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bmf

Cost Of New Builds

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Hi

article on the cost of new build http://www.bbc.co.uk/news/business-14410589.

This ties in with something I was thinking yesterday. I'm not sure what the conclusion is but these are an outline of my thoughts:

40 or so years ago:

- house prices used to be 3 times wages

- this was because houses could be built for less than 3 times wages

- costs were: cost of the land, materials and labour

- banks would not lend greater than 3 time multiple. period

- planning laws more relaxed

Fast forward to today:

- house prices are 8 or more times wages in the SE

- costs remain broadly the same: land, materials, labour plus now a large planning bung to the council

- banks will lend greater than 3 times multiple. Salaried can get 5 times, liar loans were even more

- planning laws strict. Brownfield

So, to my mind two variables have changed:

- lending

- planning

Planning is restricting supply artificially and this is then creating an auction situation for housing. When supply is restricted people move from paying how much a house is worth (ie costs to build) to how much they can pay for it. Enter lending, which allowed people to up the amount the could possibly afford.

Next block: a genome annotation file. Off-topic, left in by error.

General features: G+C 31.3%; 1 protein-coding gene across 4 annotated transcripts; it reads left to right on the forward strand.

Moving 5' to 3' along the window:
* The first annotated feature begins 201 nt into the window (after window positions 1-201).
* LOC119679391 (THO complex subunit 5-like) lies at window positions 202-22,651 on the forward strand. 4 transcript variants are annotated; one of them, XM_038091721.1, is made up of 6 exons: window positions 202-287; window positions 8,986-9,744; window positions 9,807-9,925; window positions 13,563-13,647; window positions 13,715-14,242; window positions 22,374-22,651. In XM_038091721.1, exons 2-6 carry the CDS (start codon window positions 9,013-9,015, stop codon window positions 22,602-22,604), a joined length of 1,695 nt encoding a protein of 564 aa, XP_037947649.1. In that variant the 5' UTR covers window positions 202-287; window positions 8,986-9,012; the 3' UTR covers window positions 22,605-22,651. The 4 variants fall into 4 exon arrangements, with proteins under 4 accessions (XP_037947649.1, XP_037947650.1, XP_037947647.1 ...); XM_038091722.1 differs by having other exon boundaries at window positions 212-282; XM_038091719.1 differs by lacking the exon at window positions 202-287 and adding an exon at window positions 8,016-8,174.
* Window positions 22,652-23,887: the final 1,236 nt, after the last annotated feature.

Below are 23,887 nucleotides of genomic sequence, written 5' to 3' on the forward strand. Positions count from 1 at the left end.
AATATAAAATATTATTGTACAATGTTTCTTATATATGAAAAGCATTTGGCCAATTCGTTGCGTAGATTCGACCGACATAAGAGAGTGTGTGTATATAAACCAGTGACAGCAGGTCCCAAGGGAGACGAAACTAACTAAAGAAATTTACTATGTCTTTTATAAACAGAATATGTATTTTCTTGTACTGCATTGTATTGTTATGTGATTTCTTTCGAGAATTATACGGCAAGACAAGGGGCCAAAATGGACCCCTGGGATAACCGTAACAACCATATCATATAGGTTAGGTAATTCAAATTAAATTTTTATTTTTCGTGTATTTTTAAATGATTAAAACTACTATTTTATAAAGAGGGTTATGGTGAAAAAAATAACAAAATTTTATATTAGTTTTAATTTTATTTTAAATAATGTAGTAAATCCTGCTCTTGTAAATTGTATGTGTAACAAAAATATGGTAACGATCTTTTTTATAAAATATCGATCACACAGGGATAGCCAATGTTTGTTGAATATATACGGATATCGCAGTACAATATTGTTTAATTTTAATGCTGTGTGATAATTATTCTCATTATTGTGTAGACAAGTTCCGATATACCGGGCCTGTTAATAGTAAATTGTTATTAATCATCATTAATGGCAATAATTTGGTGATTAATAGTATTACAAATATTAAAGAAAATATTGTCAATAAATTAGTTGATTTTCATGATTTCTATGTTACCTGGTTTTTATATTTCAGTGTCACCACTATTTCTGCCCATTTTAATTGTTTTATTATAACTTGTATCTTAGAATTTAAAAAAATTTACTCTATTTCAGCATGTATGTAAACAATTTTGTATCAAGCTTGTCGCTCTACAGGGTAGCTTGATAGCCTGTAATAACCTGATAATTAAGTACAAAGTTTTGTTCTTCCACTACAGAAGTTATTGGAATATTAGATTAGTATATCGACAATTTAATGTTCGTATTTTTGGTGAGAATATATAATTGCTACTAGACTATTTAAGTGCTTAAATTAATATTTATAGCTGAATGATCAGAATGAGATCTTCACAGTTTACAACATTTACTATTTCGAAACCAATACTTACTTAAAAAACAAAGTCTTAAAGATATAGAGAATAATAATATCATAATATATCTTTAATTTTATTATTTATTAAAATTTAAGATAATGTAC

Productivity has gone up since 1970. We now have to work an hour or two to pay for our food for the day. We have to work for less time to cover the basics. Instead of this additional time being offered as a choice to citizens to either work a few hours to cover the basics or longer if they want a car, travel etc, this excess productivity is being mopped up by housing.

If a house could be bought for 3 years work in 1970 it should be available now for 2 years work. At the most 3 years work.

Affordable housing is the missing link in the life of leisure dream. If I could buy a house and then pay it off in a few years I'd be able to work 3 days a week and easily pay for my 2 kids.

By restricting housing the government are denying us the right to a much nicer life. Of course in doing this I have to work hard and generate lots of taxes, so I know why they are doing it. We have to get away from the constriction of supply, because an auction scenario will inevitably lead to prices many times higher than the true cost of production.

Sorry if that was a bit long. Probably the idea could be condensed but it's an important one.

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  • 338 Brexit, House prices and Summer 2020

    1. 1. Including the effects Brexit, where do you think average UK house prices will be relative to now in June 2020?


      • down 5% +
      • down 2.5%
      • Even
      • up 2.5%
      • up 5%



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